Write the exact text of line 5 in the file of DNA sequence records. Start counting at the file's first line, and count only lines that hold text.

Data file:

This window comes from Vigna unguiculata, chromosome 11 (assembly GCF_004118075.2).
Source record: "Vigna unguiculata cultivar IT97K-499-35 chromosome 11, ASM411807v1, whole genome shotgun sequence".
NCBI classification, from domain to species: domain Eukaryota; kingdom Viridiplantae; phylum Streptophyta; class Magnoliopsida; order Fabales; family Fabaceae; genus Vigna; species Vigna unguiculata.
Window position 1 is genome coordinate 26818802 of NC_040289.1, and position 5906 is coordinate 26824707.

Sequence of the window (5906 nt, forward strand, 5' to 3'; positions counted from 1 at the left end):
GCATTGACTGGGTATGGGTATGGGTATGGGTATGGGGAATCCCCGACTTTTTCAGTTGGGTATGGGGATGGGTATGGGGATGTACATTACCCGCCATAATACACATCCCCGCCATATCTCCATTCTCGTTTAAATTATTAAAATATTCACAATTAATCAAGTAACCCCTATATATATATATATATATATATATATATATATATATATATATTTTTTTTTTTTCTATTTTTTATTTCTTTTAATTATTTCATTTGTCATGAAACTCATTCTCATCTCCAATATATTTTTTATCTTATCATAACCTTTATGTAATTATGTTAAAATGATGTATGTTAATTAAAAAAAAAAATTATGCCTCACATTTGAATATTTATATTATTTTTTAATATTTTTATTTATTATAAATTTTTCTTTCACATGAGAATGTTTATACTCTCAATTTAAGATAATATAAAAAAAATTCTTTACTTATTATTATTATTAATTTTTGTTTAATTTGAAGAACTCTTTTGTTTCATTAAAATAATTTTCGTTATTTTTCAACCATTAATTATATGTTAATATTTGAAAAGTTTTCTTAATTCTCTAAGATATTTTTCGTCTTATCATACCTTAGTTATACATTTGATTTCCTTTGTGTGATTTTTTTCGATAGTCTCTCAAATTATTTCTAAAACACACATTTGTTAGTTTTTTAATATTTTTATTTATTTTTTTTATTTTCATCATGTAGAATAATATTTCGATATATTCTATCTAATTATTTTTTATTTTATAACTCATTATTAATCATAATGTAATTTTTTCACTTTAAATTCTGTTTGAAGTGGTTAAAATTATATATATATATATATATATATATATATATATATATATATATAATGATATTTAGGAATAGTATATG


Sequence of the window (5906 nt, forward strand, 5' to 3'; positions counted from 1 at the left end):